A few more random facts: You cannot smoke in public. Prostitution is legal. Brazil is extremely gay-friendly. English speakers aren’t that easy to find.
And one small piece of social advice: if you agree with something, please don’t use the OK sign. Give a thumbs up instead. Or you’ll be making a very rude gesture.
WHAT TO BUY IN BRAZIL
Handicrafts. Jewelry, leather sandals, a hammock (from Fortaleza, its birthplace), things made from fruit, cachaça (alcohol made from sugar cane, the key ingredient in your caipirinha). If you’re in Bahia, head to the Mercado Model, South America’s largest handicraft market. Or any market. They’re always fun and full of food.
And my favorite: art. Brazilian artists are phenomenal and if this is something you like, then you’ll be in paradise in Brazil.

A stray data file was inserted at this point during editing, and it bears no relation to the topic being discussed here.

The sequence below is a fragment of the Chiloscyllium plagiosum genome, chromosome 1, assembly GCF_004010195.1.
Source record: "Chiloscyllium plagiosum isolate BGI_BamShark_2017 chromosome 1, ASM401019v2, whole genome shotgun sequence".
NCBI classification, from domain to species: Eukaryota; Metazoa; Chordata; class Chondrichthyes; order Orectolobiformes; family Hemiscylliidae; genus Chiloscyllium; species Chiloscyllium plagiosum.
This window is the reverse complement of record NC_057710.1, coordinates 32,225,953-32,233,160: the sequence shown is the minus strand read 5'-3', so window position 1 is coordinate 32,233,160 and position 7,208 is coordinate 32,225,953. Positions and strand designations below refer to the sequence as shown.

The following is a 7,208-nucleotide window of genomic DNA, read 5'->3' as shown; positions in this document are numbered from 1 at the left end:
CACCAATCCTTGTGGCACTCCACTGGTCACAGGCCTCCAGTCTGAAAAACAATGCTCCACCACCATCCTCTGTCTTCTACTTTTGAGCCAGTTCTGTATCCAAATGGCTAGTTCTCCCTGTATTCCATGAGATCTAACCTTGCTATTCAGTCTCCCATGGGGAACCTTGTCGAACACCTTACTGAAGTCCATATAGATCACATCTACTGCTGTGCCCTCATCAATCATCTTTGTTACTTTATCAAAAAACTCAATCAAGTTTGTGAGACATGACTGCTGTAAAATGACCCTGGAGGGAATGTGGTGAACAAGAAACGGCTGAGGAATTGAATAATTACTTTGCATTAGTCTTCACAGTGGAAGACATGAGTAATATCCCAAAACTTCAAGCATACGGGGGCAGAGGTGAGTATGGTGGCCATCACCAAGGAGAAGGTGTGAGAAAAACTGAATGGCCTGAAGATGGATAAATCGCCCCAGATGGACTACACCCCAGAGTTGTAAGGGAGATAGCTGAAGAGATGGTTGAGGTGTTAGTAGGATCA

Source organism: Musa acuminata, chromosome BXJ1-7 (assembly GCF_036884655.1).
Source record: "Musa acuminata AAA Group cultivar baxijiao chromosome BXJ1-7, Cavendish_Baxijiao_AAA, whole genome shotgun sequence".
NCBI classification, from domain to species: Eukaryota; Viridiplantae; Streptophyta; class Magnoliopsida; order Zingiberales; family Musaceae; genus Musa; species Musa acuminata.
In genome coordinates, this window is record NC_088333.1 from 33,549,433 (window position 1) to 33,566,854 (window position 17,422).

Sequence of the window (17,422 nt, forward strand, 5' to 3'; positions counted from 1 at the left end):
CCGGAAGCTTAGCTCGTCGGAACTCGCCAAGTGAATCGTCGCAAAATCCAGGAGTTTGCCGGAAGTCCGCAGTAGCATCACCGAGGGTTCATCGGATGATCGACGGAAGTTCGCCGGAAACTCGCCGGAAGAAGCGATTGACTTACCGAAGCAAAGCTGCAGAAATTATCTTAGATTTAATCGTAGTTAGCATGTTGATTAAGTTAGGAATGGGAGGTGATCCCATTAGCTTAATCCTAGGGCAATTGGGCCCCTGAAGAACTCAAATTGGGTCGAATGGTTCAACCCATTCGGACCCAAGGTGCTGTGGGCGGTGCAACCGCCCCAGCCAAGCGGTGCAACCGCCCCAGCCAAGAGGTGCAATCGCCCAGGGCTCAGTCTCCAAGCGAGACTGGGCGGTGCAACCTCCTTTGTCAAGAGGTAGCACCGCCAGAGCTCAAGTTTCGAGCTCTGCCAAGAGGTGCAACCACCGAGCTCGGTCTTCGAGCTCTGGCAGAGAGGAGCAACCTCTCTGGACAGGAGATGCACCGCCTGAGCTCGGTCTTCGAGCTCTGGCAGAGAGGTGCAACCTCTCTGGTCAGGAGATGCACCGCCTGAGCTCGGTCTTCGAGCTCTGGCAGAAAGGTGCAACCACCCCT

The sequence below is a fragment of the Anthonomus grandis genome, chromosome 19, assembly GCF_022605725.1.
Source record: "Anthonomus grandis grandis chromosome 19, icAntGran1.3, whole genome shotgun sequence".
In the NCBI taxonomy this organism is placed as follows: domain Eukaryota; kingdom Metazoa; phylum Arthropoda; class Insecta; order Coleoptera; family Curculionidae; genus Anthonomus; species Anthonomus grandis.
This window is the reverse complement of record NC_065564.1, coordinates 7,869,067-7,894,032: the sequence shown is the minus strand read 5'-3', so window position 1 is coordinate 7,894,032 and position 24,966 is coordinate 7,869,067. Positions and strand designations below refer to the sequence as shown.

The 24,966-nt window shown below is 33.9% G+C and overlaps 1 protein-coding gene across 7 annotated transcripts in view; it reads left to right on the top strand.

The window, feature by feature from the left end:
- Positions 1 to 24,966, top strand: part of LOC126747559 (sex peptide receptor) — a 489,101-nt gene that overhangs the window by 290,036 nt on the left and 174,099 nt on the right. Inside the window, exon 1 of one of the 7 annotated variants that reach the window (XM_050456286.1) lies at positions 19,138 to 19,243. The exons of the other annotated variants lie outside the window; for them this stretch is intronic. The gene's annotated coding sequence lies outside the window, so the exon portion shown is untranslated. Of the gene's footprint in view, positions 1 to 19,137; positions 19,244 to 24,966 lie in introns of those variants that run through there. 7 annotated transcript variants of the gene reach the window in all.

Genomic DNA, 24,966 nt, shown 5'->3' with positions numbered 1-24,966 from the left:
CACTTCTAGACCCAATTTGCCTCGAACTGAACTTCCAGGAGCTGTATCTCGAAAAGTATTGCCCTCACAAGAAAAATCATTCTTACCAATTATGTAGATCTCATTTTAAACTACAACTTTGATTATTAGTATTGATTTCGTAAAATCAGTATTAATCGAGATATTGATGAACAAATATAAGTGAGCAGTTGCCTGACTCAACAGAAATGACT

OFFBEAT THINGS TO DO DURING YOUR BRAZIL VACATION
You’ll find most of your travel needs met by any one of the popular travel guidebook series but here are a few suggestions that I’ve either tried myself or would love to during my next visit:
- The Fernando de Noronha archipelago – seabirds, whales, sea turtles and a UNESCO World Heritage site
- If you love wildlife, a visit to the Pantanal, possibly the most amazing wetland in the world
- The waterfalls at Iguaçu, on the border with Argentina (where you’ll get a better view)
- Visit the capital, Brasilia. It’s not your typical city but you’re in for a treat if you like Le Corbusier architecture.
In some countries, you can coast in holiday mode, thinking only of what to do next. Brazil isn’t like that. It has everything you’d want in a holiday but it’s a complex country with problems that haven’t been resolved yet, a country in which to keep your wits about you. While I love staying in off the beaten path, this is one country in which I try to stay in a hotel where I can (for the cheapest prices, use booking.com to compare prices of hotels in Rio de Janeiro or across Brazil).
— Originally published on 07 July 2015